When time allows and when the information comes, we should do so. From my perspective, it is a certainty we will be asking them all back in again to deal with a number of issues, not just that but other matters to do with governance and oversight.
We will come to that when we receive a reply, which I presume will not be too long more in coming.
The next item is No. 1891 from the managing director of BT Ireland, who is not available to attend the meeting but will have representatives here on the day, which is fine.
The next item is No. 1894 from an individual, dated 24 January 2019, in regard to information provided by the Department of Communications, Climate Action and Environment regarding electricity interconnectors. As the correspondent recognises in his email, this is a policy issue and not within the remit of the committee. I propose we forward the item. Members are free to raise the matter outside of the committee if anyone wants to follow it up directly.
The next item is No. 1909 from Deputy Alan Kelly, dated 29 January, requesting that the committee invite the acting chief executive officer, CEO, of the HSE to today’s meeting. Time was tight and this would be minimal notice. We had agreed to have the hospital board, the HSE link person, the Secretary General and others here today.
There is a tracking system to make sure we get replies.
The next item is a report on the accounts and statements received since the last meeting. We have not done this since December so we are playing a little bit of catch-up here and we will have a bit more catching up to do next week to be fully up to date. There are 15 accounts and statements for review this week. Item No. 41 is the travellers' protection fund and the travel agent and tour operator bond account.
That is a clear audit opinion.
The next items are clear audit opinions for the State Examinations Commission, the Institute of Public Administration and the Kerry Education and Training Board. In the case of the last, there is again non-compliance with national procurement rules and concerns regarding the lack of appropriate contemporary financial and human resources management systems, as well as a potential impact on internal controls. The ETBs are improving their situations but some have highlighted these problems.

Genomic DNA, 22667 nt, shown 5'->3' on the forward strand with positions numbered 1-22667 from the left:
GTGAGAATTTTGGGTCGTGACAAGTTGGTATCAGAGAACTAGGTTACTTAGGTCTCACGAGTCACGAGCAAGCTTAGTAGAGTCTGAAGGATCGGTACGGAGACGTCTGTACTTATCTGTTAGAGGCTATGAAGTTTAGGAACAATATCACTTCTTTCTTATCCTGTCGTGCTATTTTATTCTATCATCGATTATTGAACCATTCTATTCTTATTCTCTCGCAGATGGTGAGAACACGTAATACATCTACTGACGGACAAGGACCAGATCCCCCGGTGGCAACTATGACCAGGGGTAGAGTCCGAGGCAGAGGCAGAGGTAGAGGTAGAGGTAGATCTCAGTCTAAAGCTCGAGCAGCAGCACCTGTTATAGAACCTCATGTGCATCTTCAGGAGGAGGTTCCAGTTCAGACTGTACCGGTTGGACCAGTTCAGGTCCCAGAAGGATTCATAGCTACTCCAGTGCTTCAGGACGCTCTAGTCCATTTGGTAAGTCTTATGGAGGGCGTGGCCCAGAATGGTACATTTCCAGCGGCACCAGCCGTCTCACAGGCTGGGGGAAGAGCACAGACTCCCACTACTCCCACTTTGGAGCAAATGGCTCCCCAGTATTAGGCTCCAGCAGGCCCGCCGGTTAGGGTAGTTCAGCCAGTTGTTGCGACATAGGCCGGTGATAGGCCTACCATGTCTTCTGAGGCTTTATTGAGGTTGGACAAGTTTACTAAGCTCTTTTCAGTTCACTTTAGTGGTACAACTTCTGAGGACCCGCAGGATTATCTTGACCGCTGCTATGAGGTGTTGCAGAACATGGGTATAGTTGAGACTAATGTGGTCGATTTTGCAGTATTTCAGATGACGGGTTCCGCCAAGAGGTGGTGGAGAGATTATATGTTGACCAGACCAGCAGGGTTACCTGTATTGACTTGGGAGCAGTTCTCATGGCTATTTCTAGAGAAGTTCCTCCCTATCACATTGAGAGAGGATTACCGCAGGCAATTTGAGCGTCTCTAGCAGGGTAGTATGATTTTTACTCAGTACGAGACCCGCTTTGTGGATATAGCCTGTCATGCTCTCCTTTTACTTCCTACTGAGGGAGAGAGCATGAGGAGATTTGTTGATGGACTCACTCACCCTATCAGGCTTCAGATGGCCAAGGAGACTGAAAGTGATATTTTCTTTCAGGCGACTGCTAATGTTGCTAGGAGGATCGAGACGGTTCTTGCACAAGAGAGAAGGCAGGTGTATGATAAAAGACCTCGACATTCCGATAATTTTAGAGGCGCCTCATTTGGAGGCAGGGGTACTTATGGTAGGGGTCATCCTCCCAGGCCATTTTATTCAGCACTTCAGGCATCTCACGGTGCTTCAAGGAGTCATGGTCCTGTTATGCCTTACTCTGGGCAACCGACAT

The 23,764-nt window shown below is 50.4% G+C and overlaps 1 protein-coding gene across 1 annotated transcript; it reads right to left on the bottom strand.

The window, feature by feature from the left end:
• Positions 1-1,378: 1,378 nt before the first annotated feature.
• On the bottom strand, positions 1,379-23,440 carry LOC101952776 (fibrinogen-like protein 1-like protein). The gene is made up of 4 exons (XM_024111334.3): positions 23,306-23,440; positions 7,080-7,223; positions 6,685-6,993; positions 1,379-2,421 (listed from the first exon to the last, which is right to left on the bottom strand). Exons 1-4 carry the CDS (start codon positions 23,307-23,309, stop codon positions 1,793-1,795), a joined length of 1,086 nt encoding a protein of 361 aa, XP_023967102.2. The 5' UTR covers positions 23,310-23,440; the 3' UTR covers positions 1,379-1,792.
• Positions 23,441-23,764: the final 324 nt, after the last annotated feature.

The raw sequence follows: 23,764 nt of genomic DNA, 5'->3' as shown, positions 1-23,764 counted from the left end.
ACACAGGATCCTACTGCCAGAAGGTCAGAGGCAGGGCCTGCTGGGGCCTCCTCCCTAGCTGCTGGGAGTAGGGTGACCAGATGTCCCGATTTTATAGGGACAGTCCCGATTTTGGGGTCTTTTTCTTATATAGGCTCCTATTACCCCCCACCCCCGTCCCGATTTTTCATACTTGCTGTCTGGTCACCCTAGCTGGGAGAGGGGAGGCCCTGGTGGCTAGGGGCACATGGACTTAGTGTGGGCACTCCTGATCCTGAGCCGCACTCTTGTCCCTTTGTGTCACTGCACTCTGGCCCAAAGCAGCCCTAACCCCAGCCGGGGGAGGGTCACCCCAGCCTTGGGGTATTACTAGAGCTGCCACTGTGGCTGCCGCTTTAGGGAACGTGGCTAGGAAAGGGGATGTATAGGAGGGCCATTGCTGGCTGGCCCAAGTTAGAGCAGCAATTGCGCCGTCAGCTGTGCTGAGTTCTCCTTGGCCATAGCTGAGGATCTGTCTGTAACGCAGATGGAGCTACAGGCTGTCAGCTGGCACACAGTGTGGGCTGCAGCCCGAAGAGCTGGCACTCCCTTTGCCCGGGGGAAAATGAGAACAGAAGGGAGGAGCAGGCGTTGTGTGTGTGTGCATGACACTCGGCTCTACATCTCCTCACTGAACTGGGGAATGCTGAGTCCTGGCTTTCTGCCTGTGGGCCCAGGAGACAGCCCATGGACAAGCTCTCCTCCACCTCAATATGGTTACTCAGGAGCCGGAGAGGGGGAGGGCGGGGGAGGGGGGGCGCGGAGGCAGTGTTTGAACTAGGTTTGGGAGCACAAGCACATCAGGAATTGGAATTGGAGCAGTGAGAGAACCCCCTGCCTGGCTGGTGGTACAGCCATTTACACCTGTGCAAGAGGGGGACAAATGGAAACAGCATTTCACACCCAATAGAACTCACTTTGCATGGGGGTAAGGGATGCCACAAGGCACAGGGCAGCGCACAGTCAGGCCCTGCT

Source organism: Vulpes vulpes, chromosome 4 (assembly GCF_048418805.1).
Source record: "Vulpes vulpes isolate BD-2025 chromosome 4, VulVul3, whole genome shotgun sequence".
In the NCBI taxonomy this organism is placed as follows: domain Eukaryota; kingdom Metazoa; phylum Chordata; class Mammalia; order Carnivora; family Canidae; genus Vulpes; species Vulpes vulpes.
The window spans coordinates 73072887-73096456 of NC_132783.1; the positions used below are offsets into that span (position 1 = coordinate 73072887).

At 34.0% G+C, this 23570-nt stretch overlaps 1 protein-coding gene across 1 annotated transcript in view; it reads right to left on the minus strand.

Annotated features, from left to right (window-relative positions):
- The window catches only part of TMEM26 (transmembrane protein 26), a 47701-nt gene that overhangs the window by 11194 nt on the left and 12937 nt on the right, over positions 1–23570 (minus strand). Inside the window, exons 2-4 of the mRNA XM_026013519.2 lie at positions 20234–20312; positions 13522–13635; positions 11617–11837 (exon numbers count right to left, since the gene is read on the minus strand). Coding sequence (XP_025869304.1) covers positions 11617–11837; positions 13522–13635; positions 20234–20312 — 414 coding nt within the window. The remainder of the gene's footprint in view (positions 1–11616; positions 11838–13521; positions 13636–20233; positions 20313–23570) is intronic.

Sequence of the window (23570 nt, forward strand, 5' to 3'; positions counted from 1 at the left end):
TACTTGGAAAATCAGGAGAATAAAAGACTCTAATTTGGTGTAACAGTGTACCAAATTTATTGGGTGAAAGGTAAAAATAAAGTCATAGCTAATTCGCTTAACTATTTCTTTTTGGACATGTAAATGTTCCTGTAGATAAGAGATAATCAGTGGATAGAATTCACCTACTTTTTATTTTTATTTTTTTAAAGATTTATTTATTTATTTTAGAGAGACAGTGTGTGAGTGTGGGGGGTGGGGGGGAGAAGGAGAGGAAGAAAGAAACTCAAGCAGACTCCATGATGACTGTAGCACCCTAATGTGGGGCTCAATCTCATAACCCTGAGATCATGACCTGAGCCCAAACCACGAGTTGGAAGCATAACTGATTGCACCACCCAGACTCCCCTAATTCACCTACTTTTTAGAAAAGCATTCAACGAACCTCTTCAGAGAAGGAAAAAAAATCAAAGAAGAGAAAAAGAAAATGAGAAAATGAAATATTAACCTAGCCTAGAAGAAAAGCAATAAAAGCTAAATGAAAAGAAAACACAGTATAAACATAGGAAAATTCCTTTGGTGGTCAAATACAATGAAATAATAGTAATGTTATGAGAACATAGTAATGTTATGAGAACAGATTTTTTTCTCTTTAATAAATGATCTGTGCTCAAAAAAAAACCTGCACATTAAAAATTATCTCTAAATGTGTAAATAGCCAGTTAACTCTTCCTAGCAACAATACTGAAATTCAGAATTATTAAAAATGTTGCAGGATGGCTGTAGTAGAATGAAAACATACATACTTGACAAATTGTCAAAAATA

There are clear audit opinions for the Citizens Information Board, the National Council for Special Education, Waterways Ireland, the environment fund and the Marine Casualty Investigation Board. All of these accounts are in respect of the end of the 2017 financial period.
There are clear audit opinions for Irish Water Safety, the Charities Regulator and the charities fund. Will the Comptroller and Auditor General tell us the difference between the authority and the fund?
Mr. Seamus McCarthy:
The €4 million expenditure of the Charities Regulator concerns expenses of the regulator in the carrying out of its functions. The charities funds are held in trust for charities or for charitable purposes. For example, where a charity is folding, there may be surplus funds which can be held for distribution for similar charitable purposes. The regulator provides an oversight for this. It is a small fund and is in a wind-down situation. In the future, the charities fund account will be empty.
The next item relates to the Food Safety Authority of Ireland. The Comptroller and Auditor General issued a qualified opinion in respect of the costs of retirement benefits only when they become payable. This does not comply with Financial Reporting Standard 102 which requires financial statements to recognise the full costs of retirement benefit entitlements earned in that period.
There is a clear audit opinion for St. Angela's College Sligo and for the Dublin Dental Hospital board. The latter’s accounts were prepared in accordance with the accountancy standards for the voluntary hospital sector and approved by the Minister for Health.
Mr. Seamus McCarthy:
There is a distinction there in that many of the agencies just deviate on the pensions point. There is a wider extent of deviation for hospitals. They operate a capital income and expenditure account as well as a normal recurrent income and expenditure account. Depreciation is not applied and so on. It is a clear audit opinion but in the context of a particular accounting framework.